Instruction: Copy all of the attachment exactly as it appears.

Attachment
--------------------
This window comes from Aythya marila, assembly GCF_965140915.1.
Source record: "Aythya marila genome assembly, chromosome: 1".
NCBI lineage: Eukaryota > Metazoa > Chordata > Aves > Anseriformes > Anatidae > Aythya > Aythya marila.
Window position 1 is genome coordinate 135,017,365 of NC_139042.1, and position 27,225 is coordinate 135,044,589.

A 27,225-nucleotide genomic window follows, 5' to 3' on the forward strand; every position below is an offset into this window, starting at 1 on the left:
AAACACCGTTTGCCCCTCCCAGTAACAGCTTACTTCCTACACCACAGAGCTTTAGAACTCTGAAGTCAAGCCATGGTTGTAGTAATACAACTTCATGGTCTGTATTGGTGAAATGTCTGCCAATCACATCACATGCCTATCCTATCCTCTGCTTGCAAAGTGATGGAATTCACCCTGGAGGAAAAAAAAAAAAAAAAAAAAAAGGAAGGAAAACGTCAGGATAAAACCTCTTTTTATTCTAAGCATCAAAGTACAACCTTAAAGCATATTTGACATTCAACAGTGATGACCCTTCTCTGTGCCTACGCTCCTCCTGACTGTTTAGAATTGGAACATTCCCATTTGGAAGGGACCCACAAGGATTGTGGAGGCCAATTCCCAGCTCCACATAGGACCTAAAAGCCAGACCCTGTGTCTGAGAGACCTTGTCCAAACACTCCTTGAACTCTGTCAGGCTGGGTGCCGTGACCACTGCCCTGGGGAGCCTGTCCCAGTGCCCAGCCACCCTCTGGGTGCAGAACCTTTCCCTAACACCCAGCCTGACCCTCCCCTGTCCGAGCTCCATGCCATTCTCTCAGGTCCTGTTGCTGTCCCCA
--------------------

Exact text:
This window comes from Aythya marila, assembly GCF_965140915.1.
Source record: "Aythya marila genome assembly, chromosome: 1".
NCBI lineage: Eukaryota > Metazoa > Chordata > Aves > Anseriformes > Anatidae > Aythya > Aythya marila.
Window position 1 is genome coordinate 135,017,365 of NC_139042.1, and position 27,225 is coordinate 135,044,589.

A 27,225-nucleotide genomic window follows, 5' to 3' on the forward strand; every position below is an offset into this window, starting at 1 on the left:
AAACACCGTTTGCCCCTCCCAGTAACAGCTTACTTCCTACACCACAGAGCTTTAGAACTCTGAAGTCAAGCCATGGTTGTAGTAATACAACTTCATGGTCTGTATTGGTGAAATGTCTGCCAATCACATCACATGCCTATCCTATCCTCTGCTTGCAAAGTGATGGAATTCACCCTGGAGGAAAAAAAAAAAAAAAAAAAAAAGGAAGGAAAACGTCAGGATAAAACCTCTTTTTATTCTAAGCATCAAAGTACAACCTTAAAGCATATTTGACATTCAACAGTGATGACCCTTCTCTGTGCCTACGCTCCTCCTGACTGTTTAGAATTGGAACATTCCCATTTGGAAGGGACCCACAAGGATTGTGGAGGCCAATTCCCAGCTCCACATAGGACCTAAAAGCCAGACCCTGTGTCTGAGAGACCTTGTCCAAACACTCCTTGAACTCTGTCAGGCTGGGTGCCGTGACCACTGCCCTGGGGAGCCTGTCCCAGTGCCCAGCCACCCTCTGGGTGCAGAACCTTTCCCTAACACCCAGCCTGACCCTCCCCTGTCCGAGCTCCATGCCATTCTCTCAGGTCCTGTTGCTGTCCCCA